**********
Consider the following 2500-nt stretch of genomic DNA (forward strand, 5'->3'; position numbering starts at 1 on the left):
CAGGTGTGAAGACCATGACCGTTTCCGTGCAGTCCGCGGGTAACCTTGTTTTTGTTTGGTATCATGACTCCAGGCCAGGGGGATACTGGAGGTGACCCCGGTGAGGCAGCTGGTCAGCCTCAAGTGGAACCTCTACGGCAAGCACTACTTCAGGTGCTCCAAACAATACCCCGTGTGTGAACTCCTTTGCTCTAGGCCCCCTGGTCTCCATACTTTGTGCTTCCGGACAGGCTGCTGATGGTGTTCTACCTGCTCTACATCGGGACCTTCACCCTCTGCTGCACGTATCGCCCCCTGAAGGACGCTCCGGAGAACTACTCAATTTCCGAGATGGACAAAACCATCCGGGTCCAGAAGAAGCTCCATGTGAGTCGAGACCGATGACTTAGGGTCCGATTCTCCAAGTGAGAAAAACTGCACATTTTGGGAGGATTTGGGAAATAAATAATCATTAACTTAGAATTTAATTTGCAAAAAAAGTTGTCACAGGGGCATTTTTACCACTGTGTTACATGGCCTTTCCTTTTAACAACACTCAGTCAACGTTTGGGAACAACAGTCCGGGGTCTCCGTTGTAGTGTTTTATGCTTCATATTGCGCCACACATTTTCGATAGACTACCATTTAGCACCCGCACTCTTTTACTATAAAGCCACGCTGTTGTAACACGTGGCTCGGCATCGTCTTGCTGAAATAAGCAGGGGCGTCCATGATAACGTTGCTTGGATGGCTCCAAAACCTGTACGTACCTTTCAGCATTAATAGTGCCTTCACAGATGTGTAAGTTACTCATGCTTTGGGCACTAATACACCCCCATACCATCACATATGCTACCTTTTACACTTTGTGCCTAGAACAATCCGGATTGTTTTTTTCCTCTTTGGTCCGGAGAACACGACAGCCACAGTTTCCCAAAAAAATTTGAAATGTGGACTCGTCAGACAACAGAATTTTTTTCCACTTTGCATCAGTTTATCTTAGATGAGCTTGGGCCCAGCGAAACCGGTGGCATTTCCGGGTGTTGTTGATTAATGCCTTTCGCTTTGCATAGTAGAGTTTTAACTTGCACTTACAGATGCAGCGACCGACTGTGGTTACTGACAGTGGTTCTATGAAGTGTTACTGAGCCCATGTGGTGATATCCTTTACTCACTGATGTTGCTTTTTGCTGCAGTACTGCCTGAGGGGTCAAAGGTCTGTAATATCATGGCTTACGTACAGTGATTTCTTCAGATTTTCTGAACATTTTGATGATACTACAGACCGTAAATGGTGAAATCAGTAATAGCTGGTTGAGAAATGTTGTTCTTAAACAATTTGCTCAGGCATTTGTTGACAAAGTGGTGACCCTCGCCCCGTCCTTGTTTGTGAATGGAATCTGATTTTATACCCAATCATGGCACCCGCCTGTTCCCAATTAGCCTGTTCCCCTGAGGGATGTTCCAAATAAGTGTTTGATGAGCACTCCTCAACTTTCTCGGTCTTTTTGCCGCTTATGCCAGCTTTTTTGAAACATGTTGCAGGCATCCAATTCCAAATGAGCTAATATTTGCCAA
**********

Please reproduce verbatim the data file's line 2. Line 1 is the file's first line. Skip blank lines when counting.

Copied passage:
CAGGTGTGAAGACCATGACCGTTTCCGTGCAGTCCGCGGGTAACCTTGTTTTTGTTTGGTATCATGACTCCAGGCCAGGGGGATACTGGAGGTGACCCCGGTGAGGCAGCTGGTCAGCCTCAAGTGGAACCTCTACGGCAAGCACTACTTCAGGTGCTCCAAACAATACCCCGTGTGTGAACTCCTTTGCTCTAGGCCCCCTGGTCTCCATACTTTGTGCTTCCGGACAGGCTGCTGATGGTGTTCTACCTGCTCTACATCGGGACCTTCACCCTCTGCTGCACGTATCGCCCCCTGAAGGACGCTCCGGAGAACTACTCAATTTCCGAGATGGACAAAACCATCCGGGTCCAGAAGAAGCTCCATGTGAGTCGAGACCGATGACTTAGGGTCCGATTCTCCAAGTGAGAAAAACTGCACATTTTGGGAGGATTTGGGAAATAAATAATCATTAACTTAGAATTTAATTTGCAAAAAAAGTTGTCACAGGGGCATTTTTACCACTGTGTTACATGGCCTTTCCTTTTAACAACACTCAGTCAACGTTTGGGAACAACAGTCCGGGGTCTCCGTTGTAGTGTTTTATGCTTCATATTGCGCCACACATTTTCGATAGACTACCATTTAGCACCCGCACTCTTTTACTATAAAGCCACGCTGTTGTAACACGTGGCTCGGCATCGTCTTGCTGAAATAAGCAGGGGCGTCCATGATAACGTTGCTTGGATGGCTCCAAAACCTGTACGTACCTTTCAGCATTAATAGTGCCTTCACAGATGTGTAAGTTACTCATGCTTTGGGCACTAATACACCCCCATACCATCACATATGCTACCTTTTACACTTTGTGCCTAGAACAATCCGGATTGTTTTTTTCCTCTTTGGTCCGGAGAACACGACAGCCACAGTTTCCCAAAAAAATTTGAAATGTGGACTCGTCAGACAACAGAATTTTTTTCCACTTTGCATCAGTTTATCTTAGATGAGCTTGGGCCCAGCGAAACCGGTGGCATTTCCGGGTGTTGTTGATTAATGCCTTTCGCTTTGCATAGTAGAGTTTTAACTTGCACTTACAGATGCAGCGACCGACTGTGGTTACTGACAGTGGTTCTATGAAGTGTTACTGAGCCCATGTGGTGATATCCTTTACTCACTGATGTTGCTTTTTGCTGCAGTACTGCCTGAGGGGTCAAAGGTCTGTAATATCATGGCTTACGTACAGTGATTTCTTCAGATTTTCTGAACATTTTGATGATACTACAGACCGTAAATGGTGAAATCAGTAATAGCTGGTTGAGAAATGTTGTTCTTAAACAATTTGCTCAGGCATTTGTTGACAAAGTGGTGACCCTCGCCCCGTCCTTGTTTGTGAATGGAATCTGATTTTATACCCAATCATGGCACCCGCCTGTTCCCAATTAGCCTGTTCCCCTGAGGGATGTTCCAAATAAGTGTTTGATGAGCACTCCTCAACTTTCTCGGTCTTTTTGCCGCTTATGCCAGCTTTTTTGAAACATGTTGCAGGCATCCAATTCCAAATGAGCTAATATTTGCCAA